Void Rot - Descending Pillars
Angry Metal Guy
Since we purchased our first home a few years ago, Mrs. Cherd has become rather obsessed with HGTV real estate makeover shows. This has led to many hours spent with identical twins Jonathan and Drew Scott and their galaxy-brain-named show The Property Brothers. One is a real estate agent, the other a renovation contractor, and every episode follows the same template. Couple looks for new house to buy and renovate. Their budget is bigger than yours. Property Brothers present options, couple chooses. Walls and floors get sledgehammered. Several problems are discovered. Most commonly, knob and tube wiring, galvanized pipes, and of course, Void Rot. Scenes go like this: a woman is touring the renovation progress. Jonathan1 pulls her into a room and points out a furnace duct. “This is a problem. To remove this wall, we have to relocate the duct. It’ll cost $5,000.” The woman doesn’t like this. “And that’s not the worst part. Come to the kitchen.” Upon entering the kitchen the camera pans to a large, oily hole in reality. You can see space/time bend and slip at the edges. Jonathan and the woman stare into the nothingness and grow pale. A spackle knife is slowly being pulled into the vortex center, languidly circling between worlds. Jonathan turns to the woman. “You’ve got Void Rot.” “What’s that mean for our budget?” Jonathan shoots her a discouraging look.
Whatever it may mean for their budget—they installed quartz countertops, they’ll be able to afford it—for the Minneapolis band of the same name, it means death-doom. On Descending Pillars, Void Rot‘s debut full-length through Sentient Ruin (US) and Everlasting Spew (EU), the pace is lumbering, the guitars are downtuned, and the atmosphere is suffocating. Tremolo riffs surge and recede while drummer WB coaxes from his kit a steady, thundering herd of heavy hoof-beats. On the death-doom tree, this is not the weepy guitar sad boi branch that sometimes manages to reach the light overhead. Rather, Descending Pillars is the gnarled, fruitless limb full of Incantationanigans most foul.
Descending Pillars by Void Rot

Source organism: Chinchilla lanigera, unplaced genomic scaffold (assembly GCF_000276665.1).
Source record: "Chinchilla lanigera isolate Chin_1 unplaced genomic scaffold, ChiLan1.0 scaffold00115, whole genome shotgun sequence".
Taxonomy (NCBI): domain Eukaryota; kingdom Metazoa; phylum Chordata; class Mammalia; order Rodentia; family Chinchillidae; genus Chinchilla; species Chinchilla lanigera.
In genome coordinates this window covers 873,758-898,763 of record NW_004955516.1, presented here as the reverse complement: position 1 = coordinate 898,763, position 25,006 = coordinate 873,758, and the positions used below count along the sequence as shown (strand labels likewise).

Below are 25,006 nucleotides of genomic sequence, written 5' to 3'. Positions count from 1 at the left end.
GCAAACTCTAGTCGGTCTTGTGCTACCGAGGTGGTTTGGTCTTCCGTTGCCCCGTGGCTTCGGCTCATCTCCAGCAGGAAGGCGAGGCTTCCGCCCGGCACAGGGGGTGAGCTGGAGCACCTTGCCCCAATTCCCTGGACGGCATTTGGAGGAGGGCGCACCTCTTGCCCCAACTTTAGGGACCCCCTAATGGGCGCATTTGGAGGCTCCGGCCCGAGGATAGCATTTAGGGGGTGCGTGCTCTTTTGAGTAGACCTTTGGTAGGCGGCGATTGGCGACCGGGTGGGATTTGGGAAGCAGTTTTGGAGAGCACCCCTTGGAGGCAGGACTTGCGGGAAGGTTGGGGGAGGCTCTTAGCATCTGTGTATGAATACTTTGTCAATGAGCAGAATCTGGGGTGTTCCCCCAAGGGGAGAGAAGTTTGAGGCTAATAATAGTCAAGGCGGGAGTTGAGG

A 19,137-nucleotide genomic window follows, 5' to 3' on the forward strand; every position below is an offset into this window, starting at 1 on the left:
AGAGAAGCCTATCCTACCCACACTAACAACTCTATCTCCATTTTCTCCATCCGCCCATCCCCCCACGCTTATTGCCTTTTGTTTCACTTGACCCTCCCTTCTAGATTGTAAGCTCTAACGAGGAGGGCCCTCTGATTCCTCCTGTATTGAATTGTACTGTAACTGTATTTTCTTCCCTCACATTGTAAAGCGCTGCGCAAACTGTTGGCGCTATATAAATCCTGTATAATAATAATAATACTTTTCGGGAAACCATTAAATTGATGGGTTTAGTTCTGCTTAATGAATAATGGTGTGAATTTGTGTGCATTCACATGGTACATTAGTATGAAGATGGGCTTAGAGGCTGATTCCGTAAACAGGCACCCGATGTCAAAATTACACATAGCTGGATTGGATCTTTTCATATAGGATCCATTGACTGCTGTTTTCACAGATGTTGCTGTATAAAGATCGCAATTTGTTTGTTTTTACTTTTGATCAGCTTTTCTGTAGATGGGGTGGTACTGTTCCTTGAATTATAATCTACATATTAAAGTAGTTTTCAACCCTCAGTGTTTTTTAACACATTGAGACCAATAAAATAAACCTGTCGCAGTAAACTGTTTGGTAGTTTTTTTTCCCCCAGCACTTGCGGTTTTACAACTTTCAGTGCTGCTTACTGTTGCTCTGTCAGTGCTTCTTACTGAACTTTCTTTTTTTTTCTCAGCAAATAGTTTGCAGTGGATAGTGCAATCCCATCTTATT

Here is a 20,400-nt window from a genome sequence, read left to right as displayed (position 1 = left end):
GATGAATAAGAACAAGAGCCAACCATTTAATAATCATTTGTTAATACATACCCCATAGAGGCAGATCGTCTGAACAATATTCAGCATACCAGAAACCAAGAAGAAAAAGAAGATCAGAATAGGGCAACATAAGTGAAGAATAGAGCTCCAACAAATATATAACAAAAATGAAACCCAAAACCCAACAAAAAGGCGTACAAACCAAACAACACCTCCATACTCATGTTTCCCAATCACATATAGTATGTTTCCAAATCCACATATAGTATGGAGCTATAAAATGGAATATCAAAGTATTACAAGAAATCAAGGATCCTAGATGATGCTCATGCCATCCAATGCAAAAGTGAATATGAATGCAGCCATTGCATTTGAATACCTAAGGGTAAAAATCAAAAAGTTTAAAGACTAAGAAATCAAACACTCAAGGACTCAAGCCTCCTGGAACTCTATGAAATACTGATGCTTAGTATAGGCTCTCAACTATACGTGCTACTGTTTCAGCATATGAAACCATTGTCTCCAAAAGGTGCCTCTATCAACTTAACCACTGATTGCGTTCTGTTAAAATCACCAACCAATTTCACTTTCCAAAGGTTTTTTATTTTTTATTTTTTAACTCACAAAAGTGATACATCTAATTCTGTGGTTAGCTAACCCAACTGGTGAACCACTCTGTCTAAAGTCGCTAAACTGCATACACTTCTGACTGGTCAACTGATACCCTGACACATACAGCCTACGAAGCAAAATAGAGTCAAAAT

Unpacking a song like “Liminal Forms” shows the draw of Void Rot‘s dark art. This is a lugubrious gloom concentrate, from the joylessly chiming guitar line to the detached death growls. Undulating tremolo riffs and steady-as-she-goes drumming have a hypnotizing effect while the classic guitar tone and unfussy but surprisingly clear production for the style give Descending Pillars an old school vibe. The band sounds tight and confident, as if in mid-career form. If there were debut album jitters, they didn’t translate to the songs.
The key weakness of Descending Pillars is a simple one. If, as above, I unpacked what was going on in any of the remaining songs, each description would say THE EXACT SAME THING. Even after numerous listens I have little confidence I could tell you which song was playing if you dropped me randomly into any of the tracks besides short interval “The Weight of a Thousand Suns.” This deflating uniformity has a few causes, starting with vocalist JH. His low, rumbling death growl has remarkably little variation and sits just far enough into the mix that it becomes background noise. WB’s prominent drumming also sounds robotically consistent, but these issues would be diminished if the songwriting were more dynamic. Each song has roughly the same number of transitions, each shifting the song only a degree or two from the direction it was previously headed before locking right back into the same rut again. Even the short interlude track, really just an intro to “Monolith (Descending Pillars II),” seems perfunctory. In a word, this album can feel monotonous.
Fans of classic diSEMBOWELMENT or contemporary cavern-core torch bearers Spectral Voice will get more out of Void Rot‘s debut than others, but their sound is sturdy and gruesome enough that one could choose any of these songs at random to
liven deaden up their death-doom playlist. This is where I’d normally throw in a line to cleverly bring it back to the joke scenario I started this review with, but let’s face it, that one was pretty out there even for me.
DR: 10 | Format Reviewed: 320 kbps mp3
Label: Sentient Ruin Laboratories (US) | Everlasting Spew (EU)
Websites: voidrot.bandcamp.com | facebook.com/voidrot
Releases Worldwide: September 11th, 2020
The post Void Rot – Descending Pillars Review appeared first on Angry Metal Guy.Mon Sep 14 11:15:34 GMT 2020